En EspaŅol

Q. Who is Mr. Smarty Plants?

A: There are those who suspect Wildflower Center volunteers are the culpable and capable culprits. Yet, others think staff members play some, albeit small, role. You can torture us with your plant questions, but we will never reveal the Green Guru's secret identity.

Help us grow by giving to the Plant Database Fund or by becoming a member

Did you know you can access the Native Plant Information Network with your web-enabled smartphone?

Share

Ask Mr. Smarty Plants

Ask Mr. Smarty Plants is a free service provided by the staff and volunteers at the Lady Bird Johnson Wildflower Center.

Search Smarty Plants
    
 
See a list of all Smarty Plants questions
Can't find the answer in our existing FAQs, submit a question to Mr. Smarty Plants.
Need help with plant identification, visit the plant identification page.
 
rate this answer
1 rating

Thursday - May 29, 2008

From: Houston, , TX
Region: Southwest
Topic: Non-Natives, Seasonal Tasks, Trees
Title: Will a Norfolk pine survive winter in Houston
Answered by: Barbara Medford

QUESTION:

If I transplant a Norfolk pine in the summer, or when is the best time, will it survive the winter growing in Houston Tx? Can you give me some suggestions for fast growing vines facing the front of my house (western exposure). Will clematis work?

ANSWER:

The Norfolk Pine (not actually a pine) is endemic to Norfolk Island, a small island in the Pacific Ocean between Australia, New Zealand and New Caledonia. As such, it is way out of the range of expertise of the Lady Bird Johnson Wildflower Center, which specializes in the care and propagation of plants native to North America. We did find a Floridata website on Araucaria heterophylla that has some information that might be useful to you. The ordinary hardiness zone for this plant is Zone 10-11 and it will begin to sustain damage at 40 deg F. The Houston hardiness zone is 9a; however, it is noted that it is grown outdoors in Florida in protected micro-climates throughout Zone 9. A south-facing wall, in direct sunlight in the winter, with perhaps a flanking wall for more protection from the wind, would constitute a micro-climate of sorts. If you are willing to experiment, you could certainly try to grow the tree in Houston. As to when to transplant, since it is a native of the Southern Hemisphere, we could not find any information on when to plant this tree outside. So, we're going to suggest planting it in the Fall, when the worst of the heat is past, to give it time to accustom itself to the conditions before the chances of cold weather approaching. And, again, it will have several months to brace itself for the Houston summers.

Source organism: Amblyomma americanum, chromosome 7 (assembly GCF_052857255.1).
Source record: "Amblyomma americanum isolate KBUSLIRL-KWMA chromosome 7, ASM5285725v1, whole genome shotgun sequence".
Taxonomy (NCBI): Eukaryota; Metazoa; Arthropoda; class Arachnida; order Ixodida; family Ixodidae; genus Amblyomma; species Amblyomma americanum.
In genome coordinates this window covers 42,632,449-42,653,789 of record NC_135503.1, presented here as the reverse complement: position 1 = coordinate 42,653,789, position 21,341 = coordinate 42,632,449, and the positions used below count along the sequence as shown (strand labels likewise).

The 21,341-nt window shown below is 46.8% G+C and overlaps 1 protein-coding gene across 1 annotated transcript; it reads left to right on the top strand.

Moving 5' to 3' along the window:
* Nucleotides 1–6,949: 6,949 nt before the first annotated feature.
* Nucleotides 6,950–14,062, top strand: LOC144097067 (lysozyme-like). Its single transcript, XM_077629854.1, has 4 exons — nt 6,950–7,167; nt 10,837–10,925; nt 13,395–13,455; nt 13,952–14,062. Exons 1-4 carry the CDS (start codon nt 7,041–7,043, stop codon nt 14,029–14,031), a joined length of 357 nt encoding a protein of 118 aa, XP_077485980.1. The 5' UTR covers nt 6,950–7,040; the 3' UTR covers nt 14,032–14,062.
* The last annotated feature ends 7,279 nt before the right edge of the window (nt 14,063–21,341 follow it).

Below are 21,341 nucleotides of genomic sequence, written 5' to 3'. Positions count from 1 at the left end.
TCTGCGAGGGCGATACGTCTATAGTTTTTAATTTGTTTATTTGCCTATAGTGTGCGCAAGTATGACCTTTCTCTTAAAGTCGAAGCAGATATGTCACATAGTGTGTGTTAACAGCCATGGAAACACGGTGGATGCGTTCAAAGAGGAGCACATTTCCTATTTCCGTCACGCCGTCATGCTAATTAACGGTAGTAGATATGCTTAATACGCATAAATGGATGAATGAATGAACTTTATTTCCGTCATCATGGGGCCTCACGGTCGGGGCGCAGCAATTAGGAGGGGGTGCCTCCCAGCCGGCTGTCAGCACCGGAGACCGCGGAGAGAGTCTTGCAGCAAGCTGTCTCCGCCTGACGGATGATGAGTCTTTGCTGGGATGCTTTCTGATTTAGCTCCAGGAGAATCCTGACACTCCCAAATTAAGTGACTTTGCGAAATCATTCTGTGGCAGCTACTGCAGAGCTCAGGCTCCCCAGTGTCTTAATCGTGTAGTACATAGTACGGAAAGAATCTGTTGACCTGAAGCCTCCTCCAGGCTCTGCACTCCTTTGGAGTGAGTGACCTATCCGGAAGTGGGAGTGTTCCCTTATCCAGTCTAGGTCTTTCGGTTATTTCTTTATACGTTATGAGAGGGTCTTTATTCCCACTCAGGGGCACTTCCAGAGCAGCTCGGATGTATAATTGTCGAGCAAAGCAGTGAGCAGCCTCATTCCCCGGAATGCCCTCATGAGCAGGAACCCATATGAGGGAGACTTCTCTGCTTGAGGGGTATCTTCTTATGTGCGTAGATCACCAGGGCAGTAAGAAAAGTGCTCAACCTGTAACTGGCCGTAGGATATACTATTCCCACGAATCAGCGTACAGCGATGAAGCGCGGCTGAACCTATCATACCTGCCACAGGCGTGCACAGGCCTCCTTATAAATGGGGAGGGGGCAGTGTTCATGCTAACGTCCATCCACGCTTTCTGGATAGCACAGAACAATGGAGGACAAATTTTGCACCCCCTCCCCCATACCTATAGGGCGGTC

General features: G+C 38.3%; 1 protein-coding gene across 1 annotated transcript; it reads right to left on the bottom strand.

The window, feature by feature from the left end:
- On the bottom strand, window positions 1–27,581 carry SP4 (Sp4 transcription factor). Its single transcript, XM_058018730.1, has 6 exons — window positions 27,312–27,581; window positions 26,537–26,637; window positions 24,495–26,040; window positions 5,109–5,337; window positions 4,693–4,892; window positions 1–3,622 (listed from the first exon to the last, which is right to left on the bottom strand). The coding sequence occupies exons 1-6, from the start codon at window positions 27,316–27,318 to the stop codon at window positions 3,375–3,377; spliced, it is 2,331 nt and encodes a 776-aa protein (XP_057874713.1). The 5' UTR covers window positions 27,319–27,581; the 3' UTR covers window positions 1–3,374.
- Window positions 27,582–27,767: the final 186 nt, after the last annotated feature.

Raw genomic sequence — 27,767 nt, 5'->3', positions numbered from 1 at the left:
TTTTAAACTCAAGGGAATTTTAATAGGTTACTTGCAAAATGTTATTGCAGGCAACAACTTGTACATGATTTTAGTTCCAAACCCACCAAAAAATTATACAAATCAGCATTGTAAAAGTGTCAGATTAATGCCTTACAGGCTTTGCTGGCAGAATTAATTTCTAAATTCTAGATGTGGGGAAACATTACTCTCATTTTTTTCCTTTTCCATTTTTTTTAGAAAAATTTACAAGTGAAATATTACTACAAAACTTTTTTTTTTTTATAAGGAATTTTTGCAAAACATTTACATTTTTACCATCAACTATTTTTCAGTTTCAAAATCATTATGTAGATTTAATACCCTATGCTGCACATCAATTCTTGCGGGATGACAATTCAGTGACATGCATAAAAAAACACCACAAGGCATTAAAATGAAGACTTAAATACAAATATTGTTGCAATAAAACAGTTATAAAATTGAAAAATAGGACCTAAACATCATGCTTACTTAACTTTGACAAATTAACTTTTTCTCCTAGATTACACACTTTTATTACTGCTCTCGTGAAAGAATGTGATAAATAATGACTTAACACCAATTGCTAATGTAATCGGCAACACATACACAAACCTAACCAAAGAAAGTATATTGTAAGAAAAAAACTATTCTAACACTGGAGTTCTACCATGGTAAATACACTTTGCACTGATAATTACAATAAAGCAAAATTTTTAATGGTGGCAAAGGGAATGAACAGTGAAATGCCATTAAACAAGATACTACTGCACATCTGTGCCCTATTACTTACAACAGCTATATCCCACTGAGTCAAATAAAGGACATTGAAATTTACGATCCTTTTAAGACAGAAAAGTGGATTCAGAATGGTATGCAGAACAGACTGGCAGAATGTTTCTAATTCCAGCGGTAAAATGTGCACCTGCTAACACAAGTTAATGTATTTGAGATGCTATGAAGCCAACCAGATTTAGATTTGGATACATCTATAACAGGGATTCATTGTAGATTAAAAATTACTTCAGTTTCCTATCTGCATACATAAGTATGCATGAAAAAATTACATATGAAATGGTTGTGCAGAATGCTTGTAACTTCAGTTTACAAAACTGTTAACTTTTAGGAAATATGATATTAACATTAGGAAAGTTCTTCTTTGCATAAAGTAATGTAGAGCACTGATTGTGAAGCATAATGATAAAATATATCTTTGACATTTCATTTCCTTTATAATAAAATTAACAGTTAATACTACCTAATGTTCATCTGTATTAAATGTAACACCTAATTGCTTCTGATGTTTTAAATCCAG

On your second question, vines for a western exposure on your house in Houston, here are a few possibilities, most tolerant of sun to part shade, and all native to Texas.

Clematis pitcheri (bluebill) - perennial, but dies to ground in the Fall.

Bignonia capreolata (crossvine) - usually evergreen, climbs by tendrils, attracts hummingbirds.

Parthenocissus quinquefolia (Virginia creeper) - climbs by tendrils, deciduous, poisonous berries.

Passiflora incarnata (purple passionflower) - herbaceous perennial, climbs with axillary tendrils or sprawls, needs part shade.

 

From the Image Gallery


Purple clematis
Clematis pitcheri

Crossvine
Bignonia capreolata

Virginia creeper
Parthenocissus quinquefolia

Purple passionflower
Passiflora incarnata

More Seasonal Tasks Questions

Trimming back freeze damage from Anacacho orchid in Liberty Hill TX
May 17, 2010 - When is it safe to trim back what I think is dead wood on my Anacacho orchid trees (that were hit hard this past winter)? Is there any harm done if I cut back living wood?
view the full question and answer

Rainfall for Central Texas
July 20, 2009 - What dance will produce abundant rainfall in Central Texas?
view the full question and answer

Toxicity of horticultural oils
July 20, 2007 - Is T&S dormant oil spray a toxic product? Our church (Prairie Creek Baptist in Plano, Texas) is transitioning to organic/native landscape. This is the product used by the current lawn service. Also, ...
view the full question and answer

Moving a red oak away from the house foundation
January 24, 2008 - About a 3 weeks ago I noticed a 5 ft. red oak growing in my flower bed. I hadn't noticed it growing up through my shrubs until the leaves turned bright red. The problem is that its coming up about tw...
view the full question and answer

Planting bluebonnets
April 20, 2008 - How long do bluebonnet seeds take to mature, and when is the earliest in their development they can be harvested? When can they be scattered?
view the full question and answer

Smarty Plants's Facebook profile Support the Wildflower Center by Donating Online or Becoming a Member today.

Mr. Smarty Plants wants you to be his Facebook friend. Click the Facebook icon to add yourself to Mr. Smarty Plants list of friends.
E-NEWSLETTER | BECOME A MEMBER | DONATE NOW | MEDIA | SITEMAP
© 2014 Lady Bird Johnson Wildflower Center